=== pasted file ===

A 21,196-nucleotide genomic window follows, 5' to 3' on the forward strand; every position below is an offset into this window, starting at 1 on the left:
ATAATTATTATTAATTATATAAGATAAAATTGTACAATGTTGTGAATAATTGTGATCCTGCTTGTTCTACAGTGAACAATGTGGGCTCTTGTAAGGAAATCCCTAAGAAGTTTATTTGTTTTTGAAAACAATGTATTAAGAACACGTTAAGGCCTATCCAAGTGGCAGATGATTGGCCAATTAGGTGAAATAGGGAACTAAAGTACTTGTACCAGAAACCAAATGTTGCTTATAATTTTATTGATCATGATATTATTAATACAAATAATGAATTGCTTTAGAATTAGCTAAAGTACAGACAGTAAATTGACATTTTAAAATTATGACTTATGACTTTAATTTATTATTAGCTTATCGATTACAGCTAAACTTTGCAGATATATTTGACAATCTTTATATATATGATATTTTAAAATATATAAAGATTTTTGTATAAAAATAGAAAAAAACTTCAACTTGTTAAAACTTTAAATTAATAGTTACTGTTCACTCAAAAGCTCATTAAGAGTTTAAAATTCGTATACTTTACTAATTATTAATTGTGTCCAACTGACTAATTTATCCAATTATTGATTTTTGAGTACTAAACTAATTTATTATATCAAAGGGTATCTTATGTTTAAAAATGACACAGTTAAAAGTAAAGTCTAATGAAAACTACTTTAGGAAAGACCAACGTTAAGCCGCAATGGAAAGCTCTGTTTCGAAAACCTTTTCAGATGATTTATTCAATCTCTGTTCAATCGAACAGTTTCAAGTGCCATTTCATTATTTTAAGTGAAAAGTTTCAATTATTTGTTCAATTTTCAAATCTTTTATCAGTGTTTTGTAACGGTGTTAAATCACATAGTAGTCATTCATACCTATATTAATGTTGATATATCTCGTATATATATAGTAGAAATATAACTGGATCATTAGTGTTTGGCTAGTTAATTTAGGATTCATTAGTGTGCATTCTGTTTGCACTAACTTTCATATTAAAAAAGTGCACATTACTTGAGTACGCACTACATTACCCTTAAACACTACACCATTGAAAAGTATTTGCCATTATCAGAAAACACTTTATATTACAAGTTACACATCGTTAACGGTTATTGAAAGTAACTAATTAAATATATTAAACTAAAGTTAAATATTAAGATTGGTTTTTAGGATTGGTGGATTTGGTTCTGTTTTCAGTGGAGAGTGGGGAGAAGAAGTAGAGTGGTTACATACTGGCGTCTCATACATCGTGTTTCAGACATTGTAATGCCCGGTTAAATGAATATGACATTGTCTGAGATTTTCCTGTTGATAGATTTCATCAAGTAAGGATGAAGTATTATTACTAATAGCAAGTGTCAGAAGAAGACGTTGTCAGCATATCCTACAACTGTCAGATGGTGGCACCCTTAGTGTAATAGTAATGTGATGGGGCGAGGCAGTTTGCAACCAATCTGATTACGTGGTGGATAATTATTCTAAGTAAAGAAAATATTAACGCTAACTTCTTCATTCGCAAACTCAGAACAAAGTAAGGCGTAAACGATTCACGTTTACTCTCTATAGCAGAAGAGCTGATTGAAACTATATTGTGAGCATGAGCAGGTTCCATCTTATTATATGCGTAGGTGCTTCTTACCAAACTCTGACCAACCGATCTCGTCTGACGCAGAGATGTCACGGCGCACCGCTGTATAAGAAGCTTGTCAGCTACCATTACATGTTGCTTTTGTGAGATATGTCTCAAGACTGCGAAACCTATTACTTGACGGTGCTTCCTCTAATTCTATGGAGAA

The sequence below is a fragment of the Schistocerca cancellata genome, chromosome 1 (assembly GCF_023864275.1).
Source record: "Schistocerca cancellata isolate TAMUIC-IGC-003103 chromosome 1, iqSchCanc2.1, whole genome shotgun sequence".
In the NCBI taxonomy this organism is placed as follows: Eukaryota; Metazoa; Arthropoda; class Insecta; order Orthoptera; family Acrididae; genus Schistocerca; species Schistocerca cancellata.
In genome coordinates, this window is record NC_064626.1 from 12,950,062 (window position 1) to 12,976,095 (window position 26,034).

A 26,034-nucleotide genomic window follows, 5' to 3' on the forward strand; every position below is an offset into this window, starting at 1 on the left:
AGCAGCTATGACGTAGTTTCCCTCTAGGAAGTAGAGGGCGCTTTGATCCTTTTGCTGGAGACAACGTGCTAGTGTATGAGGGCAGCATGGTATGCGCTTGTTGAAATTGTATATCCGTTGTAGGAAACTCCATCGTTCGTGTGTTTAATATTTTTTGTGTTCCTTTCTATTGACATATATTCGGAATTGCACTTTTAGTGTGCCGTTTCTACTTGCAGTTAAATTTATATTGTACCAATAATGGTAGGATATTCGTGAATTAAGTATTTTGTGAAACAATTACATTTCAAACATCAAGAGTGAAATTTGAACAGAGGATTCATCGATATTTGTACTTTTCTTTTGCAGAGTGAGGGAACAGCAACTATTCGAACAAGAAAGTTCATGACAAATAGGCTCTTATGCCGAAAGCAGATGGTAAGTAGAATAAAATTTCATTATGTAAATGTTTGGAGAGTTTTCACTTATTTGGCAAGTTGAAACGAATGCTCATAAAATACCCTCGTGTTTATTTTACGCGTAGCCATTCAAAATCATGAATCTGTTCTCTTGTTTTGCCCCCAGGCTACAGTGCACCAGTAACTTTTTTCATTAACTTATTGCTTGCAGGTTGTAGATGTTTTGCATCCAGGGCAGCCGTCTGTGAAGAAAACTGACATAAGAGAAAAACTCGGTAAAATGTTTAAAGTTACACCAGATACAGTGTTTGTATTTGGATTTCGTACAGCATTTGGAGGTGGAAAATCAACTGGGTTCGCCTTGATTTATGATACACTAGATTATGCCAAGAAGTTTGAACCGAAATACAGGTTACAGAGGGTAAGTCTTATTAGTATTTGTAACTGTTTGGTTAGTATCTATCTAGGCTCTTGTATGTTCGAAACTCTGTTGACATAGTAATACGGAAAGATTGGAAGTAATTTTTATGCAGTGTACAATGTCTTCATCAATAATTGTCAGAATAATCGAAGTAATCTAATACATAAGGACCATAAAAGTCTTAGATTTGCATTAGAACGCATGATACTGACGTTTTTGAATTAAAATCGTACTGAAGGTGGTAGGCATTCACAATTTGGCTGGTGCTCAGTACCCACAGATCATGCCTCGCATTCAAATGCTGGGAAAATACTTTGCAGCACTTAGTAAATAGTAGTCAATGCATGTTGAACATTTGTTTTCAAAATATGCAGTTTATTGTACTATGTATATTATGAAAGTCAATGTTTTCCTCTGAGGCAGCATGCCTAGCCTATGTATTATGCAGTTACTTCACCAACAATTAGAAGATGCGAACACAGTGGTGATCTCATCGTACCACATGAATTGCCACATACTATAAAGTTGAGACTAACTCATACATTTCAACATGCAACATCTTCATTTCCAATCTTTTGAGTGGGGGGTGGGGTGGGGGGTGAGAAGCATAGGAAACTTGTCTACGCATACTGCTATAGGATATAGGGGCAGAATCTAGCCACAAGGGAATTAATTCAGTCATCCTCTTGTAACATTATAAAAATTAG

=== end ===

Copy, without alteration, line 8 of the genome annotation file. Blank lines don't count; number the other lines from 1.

AGCAGCTATGACGTAGTTTCCCTCTAGGAAGTAGAGGGCGCTTTGATCCTTTTGCTGGAGACAACGTGCTAGTGTATGAGGGCAGCATGGTATGCGCTTGTTGAAATTGTATATCCGTTGTAGGAAACTCCATCGTTCGTGTGTTTAATATTTTTTGTGTTCCTTTCTATTGACATATATTCGGAATTGCACTTTTAGTGTGCCGTTTCTACTTGCAGTTAAATTTATATTGTACCAATAATGGTAGGATATTCGTGAATTAAGTATTTTGTGAAACAATTACATTTCAAACATCAAGAGTGAAATTTGAACAGAGGATTCATCGATATTTGTACTTTTCTTTTGCAGAGTGAGGGAACAGCAACTATTCGAACAAGAAAGTTCATGACAAATAGGCTCTTATGCCGAAAGCAGATGGTAAGTAGAATAAAATTTCATTATGTAAATGTTTGGAGAGTTTTCACTTATTTGGCAAGTTGAAACGAATGCTCATAAAATACCCTCGTGTTTATTTTACGCGTAGCCATTCAAAATCATGAATCTGTTCTCTTGTTTTGCCCCCAGGCTACAGTGCACCAGTAACTTTTTTCATTAACTTATTGCTTGCAGGTTGTAGATGTTTTGCATCCAGGGCAGCCGTCTGTGAAGAAAACTGACATAAGAGAAAAACTCGGTAAAATGTTTAAAGTTACACCAGATACAGTGTTTGTATTTGGATTTCGTACAGCATTTGGAGGTGGAAAATCAACTGGGTTCGCCTTGATTTATGATACACTAGATTATGCCAAGAAGTTTGAACCGAAATACAGGTTACAGAGGGTAAGTCTTATTAGTATTTGTAACTGTTTGGTTAGTATCTATCTAGGCTCTTGTATGTTCGAAACTCTGTTGACATAGTAATACGGAAAGATTGGAAGTAATTTTTATGCAGTGTACAATGTCTTCATCAATAATTGTCAGAATAATCGAAGTAATCTAATACATAAGGACCATAAAAGTCTTAGATTTGCATTAGAACGCATGATACTGACGTTTTTGAATTAAAATCGTACTGAAGGTGGTAGGCATTCACAATTTGGCTGGTGCTCAGTACCCACAGATCATGCCTCGCATTCAAATGCTGGGAAAATACTTTGCAGCACTTAGTAAATAGTAGTCAATGCATGTTGAACATTTGTTTTCAAAATATGCAGTTTATTGTACTATGTATATTATGAAAGTCAATGTTTTCCTCTGAGGCAGCATGCCTAGCCTATGTATTATGCAGTTACTTCACCAACAATTAGAAGATGCGAACACAGTGGTGATCTCATCGTACCACATGAATTGCCACATACTATAAAGTTGAGACTAACTCATACATTTCAACATGCAACATCTTCATTTCCAATCTTTTGAGTGGGGGGTGGGGTGGGGGGTGAGAAGCATAGGAAACTTGTCTACGCATACTGCTATAGGATATAGGGGCAGAATCTAGCCACAAGGGAATTAATTCAGTCATCCTCTTGTAACATTATAAAAATTAG